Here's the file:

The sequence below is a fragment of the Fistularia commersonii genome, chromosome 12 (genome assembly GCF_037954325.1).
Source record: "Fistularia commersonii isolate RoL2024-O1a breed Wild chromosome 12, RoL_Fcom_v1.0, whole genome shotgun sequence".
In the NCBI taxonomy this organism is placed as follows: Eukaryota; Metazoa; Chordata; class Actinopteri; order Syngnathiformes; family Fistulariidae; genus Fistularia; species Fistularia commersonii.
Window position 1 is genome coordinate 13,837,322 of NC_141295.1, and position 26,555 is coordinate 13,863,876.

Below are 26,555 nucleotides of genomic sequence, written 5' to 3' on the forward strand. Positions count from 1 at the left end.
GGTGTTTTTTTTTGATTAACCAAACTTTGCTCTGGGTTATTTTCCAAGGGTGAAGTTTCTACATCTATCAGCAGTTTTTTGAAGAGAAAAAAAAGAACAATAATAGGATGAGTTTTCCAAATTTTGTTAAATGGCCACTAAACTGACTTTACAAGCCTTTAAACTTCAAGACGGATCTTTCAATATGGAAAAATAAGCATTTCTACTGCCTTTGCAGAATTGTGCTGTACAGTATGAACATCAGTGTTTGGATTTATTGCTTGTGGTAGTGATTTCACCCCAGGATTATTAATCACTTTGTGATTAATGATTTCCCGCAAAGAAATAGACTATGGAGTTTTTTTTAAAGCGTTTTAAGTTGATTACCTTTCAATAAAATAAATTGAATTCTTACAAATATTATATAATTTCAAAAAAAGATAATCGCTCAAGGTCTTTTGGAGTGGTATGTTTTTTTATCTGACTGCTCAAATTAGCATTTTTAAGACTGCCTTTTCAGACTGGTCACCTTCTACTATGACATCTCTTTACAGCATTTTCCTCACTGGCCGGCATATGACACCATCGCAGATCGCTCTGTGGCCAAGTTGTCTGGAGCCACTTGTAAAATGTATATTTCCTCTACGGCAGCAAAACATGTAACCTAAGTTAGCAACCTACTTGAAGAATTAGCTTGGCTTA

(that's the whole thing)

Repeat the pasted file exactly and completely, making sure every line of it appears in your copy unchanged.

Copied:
The sequence below is a fragment of the Fistularia commersonii genome, chromosome 12 (genome assembly GCF_037954325.1).
Source record: "Fistularia commersonii isolate RoL2024-O1a breed Wild chromosome 12, RoL_Fcom_v1.0, whole genome shotgun sequence".
In the NCBI taxonomy this organism is placed as follows: Eukaryota; Metazoa; Chordata; class Actinopteri; order Syngnathiformes; family Fistulariidae; genus Fistularia; species Fistularia commersonii.
Window position 1 is genome coordinate 13,837,322 of NC_141295.1, and position 26,555 is coordinate 13,863,876.

Below are 26,555 nucleotides of genomic sequence, written 5' to 3' on the forward strand. Positions count from 1 at the left end.
GGTGTTTTTTTTTGATTAACCAAACTTTGCTCTGGGTTATTTTCCAAGGGTGAAGTTTCTACATCTATCAGCAGTTTTTTGAAGAGAAAAAAAAGAACAATAATAGGATGAGTTTTCCAAATTTTGTTAAATGGCCACTAAACTGACTTTACAAGCCTTTAAACTTCAAGACGGATCTTTCAATATGGAAAAATAAGCATTTCTACTGCCTTTGCAGAATTGTGCTGTACAGTATGAACATCAGTGTTTGGATTTATTGCTTGTGGTAGTGATTTCACCCCAGGATTATTAATCACTTTGTGATTAATGATTTCCCGCAAAGAAATAGACTATGGAGTTTTTTTTAAAGCGTTTTAAGTTGATTACCTTTCAATAAAATAAATTGAATTCTTACAAATATTATATAATTTCAAAAAAAGATAATCGCTCAAGGTCTTTTGGAGTGGTATGTTTTTTTATCTGACTGCTCAAATTAGCATTTTTAAGACTGCCTTTTCAGACTGGTCACCTTCTACTATGACATCTCTTTACAGCATTTTCCTCACTGGCCGGCATATGACACCATCGCAGATCGCTCTGTGGCCAAGTTGTCTGGAGCCACTTGTAAAATGTATATTTCCTCTACGGCAGCAAAACATGTAACCTAAGTTAGCAACCTACTTGAAGAATTAGCTTGGCTTA